Helping children learn new skills and gain independence

Many parents stand by in frustration wondering how they can help a challenged child develop new skills. First and foremost, we need to rid our minds of the word disabled. Perceive your child instead as challenged with the capability to be enabled versus disabled. The biggest gift we give our children is to step back and allow them to struggle a bit. Through struggles a child learns perseverance. Perseverance will fuel a child with the energy to work hard at developing skills and build self esteem. Our natural inclination as a parent is to swoop in and rescue a child when they struggle, cry, or attempt to give up because a learning experience has challenged them. As the parent of a young adult with learning disabilities I have experienced this feeling many times.

Unfortunately by rescuing our children we unconsciously condition them to be dependent on us. The ultimate goal must be to develop as much independence and skills as realistically possible. I cannot state how many times I have struggled with my own son and a child in the classroom as well who had a meltdown when I wanted them to do things on their own. I say pour your own glass of water, they say but I will spill it Miss Mari. I stand my ground with gentle acceptance. I let the child know that if he spills that it is only water and can be cleaned. Always resist the urge to “assist” the child when they have not done a task how we perceive it should be done. The end result is the child that holds up that cup of water with a grin on his face stating, “look I did it, and all by myself”! Priceless. If a child struggles to put on their own shoes, they are giving you the sign that they wish to do so independently. Buy them Velcro shoes to make their struggle towards independence easier. If their motor skill issues keep them from independently making their bed, by a comforter that can easily be thrown over the bed without having to tuck it in.If their efforts appear shoddy, remember, the child believes they did a great job. Acknowledge their efforts by not correcting them.

Parents need to trust their own instincts in encouraging children to thrive. Believe in yourself. Please know I understand and would love to answer questions. I leave you with this thought. The baby bird doesn’t know it can fly until the mother bird pushes it out of the nest. The mother bird instinctively knows it is time to help the baby grow. The baby bird will flutter when airborne for the first time. It than instinctively flaps it’s wings and flies off. What more could a parent – animal or otherwise – wish for their child?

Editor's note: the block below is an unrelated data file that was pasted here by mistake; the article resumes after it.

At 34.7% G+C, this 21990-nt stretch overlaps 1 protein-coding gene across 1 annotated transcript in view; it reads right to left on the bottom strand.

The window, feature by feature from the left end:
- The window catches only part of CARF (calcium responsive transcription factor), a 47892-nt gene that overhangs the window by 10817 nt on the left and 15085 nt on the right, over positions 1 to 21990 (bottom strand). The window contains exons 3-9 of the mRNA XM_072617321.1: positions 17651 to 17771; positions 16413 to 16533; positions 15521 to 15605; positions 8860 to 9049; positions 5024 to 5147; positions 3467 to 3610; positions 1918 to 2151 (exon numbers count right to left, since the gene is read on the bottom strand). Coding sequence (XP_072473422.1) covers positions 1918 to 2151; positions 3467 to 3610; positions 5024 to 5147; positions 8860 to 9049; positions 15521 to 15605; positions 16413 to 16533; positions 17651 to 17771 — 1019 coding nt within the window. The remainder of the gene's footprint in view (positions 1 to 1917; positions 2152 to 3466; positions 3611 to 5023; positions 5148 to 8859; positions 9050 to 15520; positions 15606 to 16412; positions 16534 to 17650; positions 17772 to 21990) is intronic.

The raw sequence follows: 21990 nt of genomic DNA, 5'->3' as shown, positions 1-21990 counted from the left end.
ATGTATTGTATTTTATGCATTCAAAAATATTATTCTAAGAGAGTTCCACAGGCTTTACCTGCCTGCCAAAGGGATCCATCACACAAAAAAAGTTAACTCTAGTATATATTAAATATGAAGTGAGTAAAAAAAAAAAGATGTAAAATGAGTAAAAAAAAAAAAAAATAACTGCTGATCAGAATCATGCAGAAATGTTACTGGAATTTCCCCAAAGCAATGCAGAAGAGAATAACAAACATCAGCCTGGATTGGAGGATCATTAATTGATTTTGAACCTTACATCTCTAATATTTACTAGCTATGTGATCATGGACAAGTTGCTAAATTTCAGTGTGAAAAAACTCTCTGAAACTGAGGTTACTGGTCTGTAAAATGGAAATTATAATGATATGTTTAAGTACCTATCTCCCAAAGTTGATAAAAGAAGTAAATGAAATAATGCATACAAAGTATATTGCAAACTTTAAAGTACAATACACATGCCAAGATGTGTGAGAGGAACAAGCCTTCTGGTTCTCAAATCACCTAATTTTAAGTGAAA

Remember, you have what it takes and don’t ever give up.

– Mari


My Flesh and Blood
God sent you here to teach me
Some things I did not know
Through different eyes I now see
Individual paths that we all go
You’re not what I had dreamed of
The young man I thought you’d be
But you no question I love
God chose you just for me
The struggles they are worth it
We climb mountains every day
Together a fire we have lit
We’re a team in every way
On the mountain we slip and slide
Sometimes I get morose
Although it is a rocky ride
A life I never chose
I couldn’t imagine my life
With out you by my side
We do experience much strife
It floats in and out like the tide
In the end it’s worth the work
A special young man you are
Special awe of you does lurk
You have come so far
I know that you will continue to grow
I never have a doubt
Whatever paths you eventually go
May be a different route
I’ll love you for whoever you’ll be
Though different than my view
For you a great life I foresee
It will be up to you
As you go through life and become a man
And challenges confront your life
Please always remember the words I CAN
They’ll help with your strife
Remember that I love you
I always will be there
If you ever feel blue
Remember that I care
The struggles they’ll continue
Of this I’m very sure
I know I cannot change you
I know there is no cure
God sent you here to teach me
Some things I need to learn
Through your eyes I see differently
The world that I discern
All though it pains me greatly
To see you struggle as you learn
The world you venture into
Must be achieved in your own way
I can not do it for you
Your own path you’ll have to lay
You’ll fall and falter make mistakes
In God you’ll have to trust
For you my heart does sometimes ache
But let you go I must
I’ll always be behind you to help you when you fall
But you must venture out now
Your talents you must use all
You will make it on your own
I’ll be your cheering crew
Through your life much strength you’ve shown
Remember I believe in you

About the author

has written 7 articles for Enabled Kids.

2 thoughts on “Helping children learn new skills and gain independence

  1. Thanks Cathy,

    You are so correct. If we teach children how to be independent through coaching – versus stifling their development by rescuing them when they struggle with tasks that are actually within the childs reach – they will thrive above all personal and parental expectations. They need a trusting environment where they know it is acceptable to make mistakes. Look at it from this perspeective. When we learned how to ride a two wheel bike we fell off a few times. Only through trial, error, and repetition do we acheive our goals.

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